(There are many pro and con arguments about the constitutionality of the debt ceiling vis-a-vis the 14 Amendment -- you can read them in many places on the Web, including Wikipedia.)
Another option that has been suggested for the President is to mint coins in large denominations which the Treasury could deposit and use to pay debt. Specifically, a law passed by Congress in 1996 (by Republicans over Democratic opposition) says:
The Secretary may mint and issue bullion and proof platinum coins in
accordance with such specifications, designs, varieties, quantities,
denominations, and inscriptions as the Secretary, in the Secretary's
discretion, may prescribe from time to time.
Thus, the Treasury could mint several trillion dollar coins -- more than enough to make the debt ceiling irrelevant. Although this sounds ridiculous, no one has advanced an argument making such an action illegal or unconstitutional, even using the law in this way was not the intent its authors. If Obama or his Treasury Secretary tried such a move the Republicans would challenge it; however, as in the case of the 14th Amendment, it is unclear who might have "standing" to test its constitutionality, nor how the arguments would run. They probably would be based on the Congress's sole power to raise money. In any case, the President once again has strongly suggested that he would not pursue a "constitutional" track (or "trick" if you will).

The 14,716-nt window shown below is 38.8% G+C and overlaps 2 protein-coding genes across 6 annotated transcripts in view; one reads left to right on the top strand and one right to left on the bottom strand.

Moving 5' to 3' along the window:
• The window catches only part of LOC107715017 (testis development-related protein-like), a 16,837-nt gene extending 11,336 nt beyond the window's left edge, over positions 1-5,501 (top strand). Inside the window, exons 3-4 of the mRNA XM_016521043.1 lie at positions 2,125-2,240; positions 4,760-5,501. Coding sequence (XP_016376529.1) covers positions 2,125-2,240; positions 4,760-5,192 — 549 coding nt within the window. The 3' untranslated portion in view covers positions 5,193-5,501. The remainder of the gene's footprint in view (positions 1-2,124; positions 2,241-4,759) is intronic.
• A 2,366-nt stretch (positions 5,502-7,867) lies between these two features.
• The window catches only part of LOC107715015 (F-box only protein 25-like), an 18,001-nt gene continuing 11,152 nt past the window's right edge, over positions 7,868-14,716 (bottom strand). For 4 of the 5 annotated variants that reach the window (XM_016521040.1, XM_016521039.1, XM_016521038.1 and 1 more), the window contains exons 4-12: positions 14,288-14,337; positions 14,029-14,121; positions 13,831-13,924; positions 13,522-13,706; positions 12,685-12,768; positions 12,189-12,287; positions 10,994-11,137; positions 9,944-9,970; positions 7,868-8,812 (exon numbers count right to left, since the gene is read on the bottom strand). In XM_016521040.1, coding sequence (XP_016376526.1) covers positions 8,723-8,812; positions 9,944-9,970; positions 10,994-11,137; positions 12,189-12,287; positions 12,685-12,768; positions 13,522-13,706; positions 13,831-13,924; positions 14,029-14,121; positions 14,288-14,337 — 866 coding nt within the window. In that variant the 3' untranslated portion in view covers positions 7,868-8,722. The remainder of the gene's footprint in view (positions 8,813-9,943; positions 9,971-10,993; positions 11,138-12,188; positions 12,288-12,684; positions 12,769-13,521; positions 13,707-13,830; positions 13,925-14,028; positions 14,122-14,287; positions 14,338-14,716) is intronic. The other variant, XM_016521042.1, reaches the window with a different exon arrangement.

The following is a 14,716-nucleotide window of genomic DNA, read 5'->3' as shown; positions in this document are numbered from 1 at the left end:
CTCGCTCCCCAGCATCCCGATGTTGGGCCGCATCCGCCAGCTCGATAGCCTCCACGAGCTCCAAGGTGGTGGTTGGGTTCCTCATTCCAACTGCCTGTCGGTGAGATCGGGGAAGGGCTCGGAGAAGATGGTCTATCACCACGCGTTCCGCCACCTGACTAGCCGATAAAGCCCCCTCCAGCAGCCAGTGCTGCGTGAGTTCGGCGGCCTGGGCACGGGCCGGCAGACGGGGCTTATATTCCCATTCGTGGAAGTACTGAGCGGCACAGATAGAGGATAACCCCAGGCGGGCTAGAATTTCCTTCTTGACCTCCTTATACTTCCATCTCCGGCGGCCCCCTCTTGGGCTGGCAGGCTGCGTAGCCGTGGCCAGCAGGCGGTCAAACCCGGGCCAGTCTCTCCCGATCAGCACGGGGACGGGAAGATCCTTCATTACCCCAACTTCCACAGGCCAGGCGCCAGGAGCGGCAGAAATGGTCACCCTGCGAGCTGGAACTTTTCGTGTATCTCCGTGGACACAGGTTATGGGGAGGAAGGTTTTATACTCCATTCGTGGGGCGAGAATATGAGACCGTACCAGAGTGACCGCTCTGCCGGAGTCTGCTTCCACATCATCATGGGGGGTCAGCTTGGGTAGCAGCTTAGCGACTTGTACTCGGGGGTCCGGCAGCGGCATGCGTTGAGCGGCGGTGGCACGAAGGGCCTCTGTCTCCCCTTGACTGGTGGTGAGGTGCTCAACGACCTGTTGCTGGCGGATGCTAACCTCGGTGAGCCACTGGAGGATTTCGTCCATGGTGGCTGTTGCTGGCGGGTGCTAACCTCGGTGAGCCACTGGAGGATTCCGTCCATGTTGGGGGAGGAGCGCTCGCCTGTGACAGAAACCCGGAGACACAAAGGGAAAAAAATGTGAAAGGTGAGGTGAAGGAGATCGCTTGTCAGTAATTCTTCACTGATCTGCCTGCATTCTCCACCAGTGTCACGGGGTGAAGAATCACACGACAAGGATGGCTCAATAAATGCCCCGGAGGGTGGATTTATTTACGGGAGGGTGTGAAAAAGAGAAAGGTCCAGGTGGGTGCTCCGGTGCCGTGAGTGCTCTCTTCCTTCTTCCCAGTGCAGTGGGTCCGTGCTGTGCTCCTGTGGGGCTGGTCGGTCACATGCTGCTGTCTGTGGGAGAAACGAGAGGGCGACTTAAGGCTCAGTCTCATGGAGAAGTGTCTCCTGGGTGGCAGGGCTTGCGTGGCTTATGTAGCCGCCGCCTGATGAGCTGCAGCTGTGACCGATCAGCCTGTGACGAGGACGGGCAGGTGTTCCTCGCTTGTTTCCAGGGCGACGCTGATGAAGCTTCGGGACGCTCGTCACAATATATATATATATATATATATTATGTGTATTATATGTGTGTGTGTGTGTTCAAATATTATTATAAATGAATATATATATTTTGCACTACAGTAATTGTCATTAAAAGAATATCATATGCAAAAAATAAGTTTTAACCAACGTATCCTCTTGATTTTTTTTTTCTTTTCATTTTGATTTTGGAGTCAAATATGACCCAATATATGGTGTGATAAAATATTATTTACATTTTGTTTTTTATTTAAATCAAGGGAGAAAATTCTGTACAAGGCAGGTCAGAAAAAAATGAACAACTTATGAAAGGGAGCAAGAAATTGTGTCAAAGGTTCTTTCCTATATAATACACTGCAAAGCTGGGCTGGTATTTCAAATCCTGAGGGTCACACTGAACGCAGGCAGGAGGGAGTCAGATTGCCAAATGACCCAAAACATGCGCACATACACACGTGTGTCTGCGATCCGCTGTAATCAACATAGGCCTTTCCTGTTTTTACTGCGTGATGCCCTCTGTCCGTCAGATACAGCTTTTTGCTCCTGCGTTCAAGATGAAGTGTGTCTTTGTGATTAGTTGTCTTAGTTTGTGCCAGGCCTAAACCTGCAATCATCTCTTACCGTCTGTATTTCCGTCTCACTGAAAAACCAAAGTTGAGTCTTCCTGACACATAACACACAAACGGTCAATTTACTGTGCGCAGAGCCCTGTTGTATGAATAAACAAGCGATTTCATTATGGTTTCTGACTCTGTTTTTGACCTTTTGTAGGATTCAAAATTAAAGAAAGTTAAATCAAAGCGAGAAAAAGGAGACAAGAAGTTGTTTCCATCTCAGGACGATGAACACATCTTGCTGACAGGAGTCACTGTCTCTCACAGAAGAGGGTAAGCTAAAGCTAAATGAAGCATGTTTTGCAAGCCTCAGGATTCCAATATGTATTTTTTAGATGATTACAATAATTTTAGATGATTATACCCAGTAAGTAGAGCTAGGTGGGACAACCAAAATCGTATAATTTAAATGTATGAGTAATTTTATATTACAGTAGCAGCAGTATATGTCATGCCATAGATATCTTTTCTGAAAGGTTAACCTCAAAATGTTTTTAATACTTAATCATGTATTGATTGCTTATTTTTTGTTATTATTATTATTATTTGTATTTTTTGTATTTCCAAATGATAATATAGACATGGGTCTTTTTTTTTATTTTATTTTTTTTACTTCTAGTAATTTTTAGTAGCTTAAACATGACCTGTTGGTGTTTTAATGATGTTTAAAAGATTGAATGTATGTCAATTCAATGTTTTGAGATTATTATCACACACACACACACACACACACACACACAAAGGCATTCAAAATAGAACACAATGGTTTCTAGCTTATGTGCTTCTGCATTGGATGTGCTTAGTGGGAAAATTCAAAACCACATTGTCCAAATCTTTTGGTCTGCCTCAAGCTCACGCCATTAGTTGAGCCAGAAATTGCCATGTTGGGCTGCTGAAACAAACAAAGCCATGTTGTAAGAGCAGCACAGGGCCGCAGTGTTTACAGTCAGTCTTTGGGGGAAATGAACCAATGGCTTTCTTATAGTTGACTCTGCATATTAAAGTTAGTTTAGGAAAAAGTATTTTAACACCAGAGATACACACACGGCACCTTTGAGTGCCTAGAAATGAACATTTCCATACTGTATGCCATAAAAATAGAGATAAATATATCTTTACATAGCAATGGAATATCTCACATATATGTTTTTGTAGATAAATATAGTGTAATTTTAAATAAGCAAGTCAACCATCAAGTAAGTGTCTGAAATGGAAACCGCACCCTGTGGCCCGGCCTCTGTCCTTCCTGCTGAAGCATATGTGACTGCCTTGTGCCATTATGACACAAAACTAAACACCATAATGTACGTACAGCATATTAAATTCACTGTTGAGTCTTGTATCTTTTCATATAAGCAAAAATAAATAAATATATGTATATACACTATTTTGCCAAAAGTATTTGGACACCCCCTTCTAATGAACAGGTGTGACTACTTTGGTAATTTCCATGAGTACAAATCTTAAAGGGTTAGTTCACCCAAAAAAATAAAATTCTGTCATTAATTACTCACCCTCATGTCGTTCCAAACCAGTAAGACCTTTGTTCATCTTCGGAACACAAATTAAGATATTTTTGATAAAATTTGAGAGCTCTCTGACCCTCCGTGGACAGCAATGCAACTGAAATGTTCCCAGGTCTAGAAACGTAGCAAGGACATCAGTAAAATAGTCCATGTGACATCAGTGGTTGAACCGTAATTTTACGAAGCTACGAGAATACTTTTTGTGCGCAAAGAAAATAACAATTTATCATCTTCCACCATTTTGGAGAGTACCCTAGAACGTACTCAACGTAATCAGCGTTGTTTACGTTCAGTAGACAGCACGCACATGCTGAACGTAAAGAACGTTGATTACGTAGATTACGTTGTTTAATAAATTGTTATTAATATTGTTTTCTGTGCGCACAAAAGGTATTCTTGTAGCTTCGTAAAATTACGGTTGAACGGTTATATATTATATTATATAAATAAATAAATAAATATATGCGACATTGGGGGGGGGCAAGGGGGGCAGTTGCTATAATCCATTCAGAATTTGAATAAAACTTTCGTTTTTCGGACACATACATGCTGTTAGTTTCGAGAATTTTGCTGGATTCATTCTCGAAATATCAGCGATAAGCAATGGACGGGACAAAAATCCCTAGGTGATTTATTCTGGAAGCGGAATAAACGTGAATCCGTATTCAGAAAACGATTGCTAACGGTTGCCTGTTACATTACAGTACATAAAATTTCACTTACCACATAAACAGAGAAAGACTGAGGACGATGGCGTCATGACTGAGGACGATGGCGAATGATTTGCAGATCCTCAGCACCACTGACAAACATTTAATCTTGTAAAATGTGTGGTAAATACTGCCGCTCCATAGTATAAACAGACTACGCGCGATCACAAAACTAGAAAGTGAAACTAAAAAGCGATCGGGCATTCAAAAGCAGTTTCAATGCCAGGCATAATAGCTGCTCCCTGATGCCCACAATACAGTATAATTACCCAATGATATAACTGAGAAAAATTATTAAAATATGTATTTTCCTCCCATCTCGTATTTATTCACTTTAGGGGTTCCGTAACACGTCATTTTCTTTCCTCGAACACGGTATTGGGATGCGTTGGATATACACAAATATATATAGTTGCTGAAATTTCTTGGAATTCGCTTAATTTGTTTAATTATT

So what does President Obama have in mind when he says that he will not negotiate the debt ceiling with congressional Republicans?
On the basis of unfortunate past history, I fear that he will once again make a deal with Republicans that will give them 80 -90% of what they want: large cuts in Social Security, Medicare and Medicaid, and other government spending that benefits the vulnerable and non-rich. When confronted with a debt ceiling challenge a year ago, Obama caved. He has already backpedaled on taxes on the wealthy and has recently suggested an openness to decrease cost of living increases for Social Security, even though he had promised not to allow this program to be part of deficit-reduction.
(Social Security has its own budget and is emphatically not part of the deficit problem. If Social Security can not pay out its promised benefits, then it won't pay them. At the moment this problem will likely occur around 2037. All problems with Social Security can be avoided by simply eliminating the ceiling on collecting the Social Security or FICA Tax. At the moment this fact has been suppressed by both parties)